American Statistical Association (ASA) Executive Director talks about promoting the practice and profession of statistics at UH JABSOM

The National Executive Director of the American Statistical Association (ASA), Ron Wasserstein, PhD, was the honored guest speaker for a well-attended special seminar at JABSOM on June 27, 2012. The seminar was jointly sponsored by John A. Burns School of Medicine (JABSOM) Biostatistics & Data Management Core (BDMC) and the ASA Hawai`i Chapter.

After giving an overview of the national association and its activities, Dr. Wasserstein focused the talk on the critical role biostatisticians play in a biomedical research setting, and the rise of “Big Data” that drive the demand for well-trained statistical problem solvers.

Quoting a recent Science editorial, Dr. Wasserstein pointed out that for decades biostatistics as a discipline has provided the basis for learning from data while taking account of the inherent uncertainty.  Biostatisticians use mathematics to enhance science and bridge the gap between theory and practice. They are specialists, he said, in the evaluation of data as scientific evidence, guarding against bias, confounding, and false discoveries. Their expertise includes the design and conduct of experiments, the mode and manner in which data are collected, the analysis of data, and the interpretation of results.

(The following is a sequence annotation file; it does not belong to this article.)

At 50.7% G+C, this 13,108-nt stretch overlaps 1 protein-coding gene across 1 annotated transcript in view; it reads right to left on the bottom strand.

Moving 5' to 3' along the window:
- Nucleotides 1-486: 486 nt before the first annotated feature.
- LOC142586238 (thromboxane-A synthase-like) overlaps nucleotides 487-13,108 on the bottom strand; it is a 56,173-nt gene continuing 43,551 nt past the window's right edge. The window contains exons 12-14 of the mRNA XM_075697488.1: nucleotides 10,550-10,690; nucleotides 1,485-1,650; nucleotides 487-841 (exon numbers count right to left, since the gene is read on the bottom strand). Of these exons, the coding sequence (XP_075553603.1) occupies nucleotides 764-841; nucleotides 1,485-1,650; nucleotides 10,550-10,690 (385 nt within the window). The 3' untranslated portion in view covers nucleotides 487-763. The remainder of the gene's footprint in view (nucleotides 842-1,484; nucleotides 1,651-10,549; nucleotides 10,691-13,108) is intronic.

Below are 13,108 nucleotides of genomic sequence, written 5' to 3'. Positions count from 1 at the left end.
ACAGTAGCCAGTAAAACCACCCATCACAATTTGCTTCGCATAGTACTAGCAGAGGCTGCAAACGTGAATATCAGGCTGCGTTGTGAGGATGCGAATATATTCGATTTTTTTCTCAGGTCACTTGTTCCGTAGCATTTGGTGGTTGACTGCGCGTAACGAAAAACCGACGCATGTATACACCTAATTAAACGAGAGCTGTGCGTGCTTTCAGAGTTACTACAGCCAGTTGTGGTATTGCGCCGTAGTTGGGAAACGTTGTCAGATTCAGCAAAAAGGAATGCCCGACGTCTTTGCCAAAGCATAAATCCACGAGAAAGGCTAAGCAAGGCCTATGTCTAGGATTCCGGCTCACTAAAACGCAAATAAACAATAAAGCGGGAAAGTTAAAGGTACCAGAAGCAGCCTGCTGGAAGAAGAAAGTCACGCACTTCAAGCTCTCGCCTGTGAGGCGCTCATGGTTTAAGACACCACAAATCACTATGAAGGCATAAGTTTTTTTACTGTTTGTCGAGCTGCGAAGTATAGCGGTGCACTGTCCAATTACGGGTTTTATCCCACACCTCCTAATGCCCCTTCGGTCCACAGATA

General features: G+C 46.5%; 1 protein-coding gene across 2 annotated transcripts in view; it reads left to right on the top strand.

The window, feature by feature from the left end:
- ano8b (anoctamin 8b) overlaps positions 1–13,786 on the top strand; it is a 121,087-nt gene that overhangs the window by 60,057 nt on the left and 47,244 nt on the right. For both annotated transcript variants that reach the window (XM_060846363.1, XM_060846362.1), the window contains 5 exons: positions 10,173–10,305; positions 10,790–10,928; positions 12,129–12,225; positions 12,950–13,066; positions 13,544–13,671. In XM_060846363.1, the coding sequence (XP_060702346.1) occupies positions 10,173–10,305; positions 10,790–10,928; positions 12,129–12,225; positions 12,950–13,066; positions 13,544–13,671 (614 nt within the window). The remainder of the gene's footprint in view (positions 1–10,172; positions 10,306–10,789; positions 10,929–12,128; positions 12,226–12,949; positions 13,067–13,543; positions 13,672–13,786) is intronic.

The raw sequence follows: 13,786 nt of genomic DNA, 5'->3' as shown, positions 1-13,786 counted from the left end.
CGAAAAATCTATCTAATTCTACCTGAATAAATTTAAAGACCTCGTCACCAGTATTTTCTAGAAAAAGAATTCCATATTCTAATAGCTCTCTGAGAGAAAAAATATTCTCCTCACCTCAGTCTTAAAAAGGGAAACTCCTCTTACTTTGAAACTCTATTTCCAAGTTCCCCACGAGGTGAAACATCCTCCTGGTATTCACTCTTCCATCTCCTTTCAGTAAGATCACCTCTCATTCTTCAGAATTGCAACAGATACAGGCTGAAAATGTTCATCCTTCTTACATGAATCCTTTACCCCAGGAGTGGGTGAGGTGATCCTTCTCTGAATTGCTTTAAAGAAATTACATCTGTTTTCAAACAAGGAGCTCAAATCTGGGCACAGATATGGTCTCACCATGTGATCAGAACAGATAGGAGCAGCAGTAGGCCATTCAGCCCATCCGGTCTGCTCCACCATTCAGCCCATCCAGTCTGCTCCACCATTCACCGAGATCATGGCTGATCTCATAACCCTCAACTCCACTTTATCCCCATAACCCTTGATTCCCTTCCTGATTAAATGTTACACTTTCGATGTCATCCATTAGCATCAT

Using national studies as examples, Dr. Wasserstein pointed out the potential disastrous outcome when proper design principles were not incorporated. He emphasized that biostatisticians should be integral members of all biomedical research teams and encouraged close collaborations between biological/biomedical researchers and biostatisticians. It is the pairing of “good science with good statistics,” he said.  It is important that this interaction occur early on in a research project, he added.

Dr. Wasserstein provided examples of academic biostatistics programs that have successful collaboration models. He concluded that the field of biostatistics is and will continue to be a profession in high demand, and there will be a need to provide and expand statistical education to future students in this field.

The event was kindly supported by several UH institutional infrastructural grants: RCMI Multidisciplinary and Translational Research Infrastructure Expansion in Hawai`i (RMATRIX), Bioscience Research Infrastructure Development for Grant Enhancement and Success (BRIDGES), and Idea Networks of Biomedical Research Excellence (INBRE).

Caption: Dr. Wasserstein discusses the important role biostatisticians play in biomedical research. Article by the BDMC, photos by Arnold Kameda.

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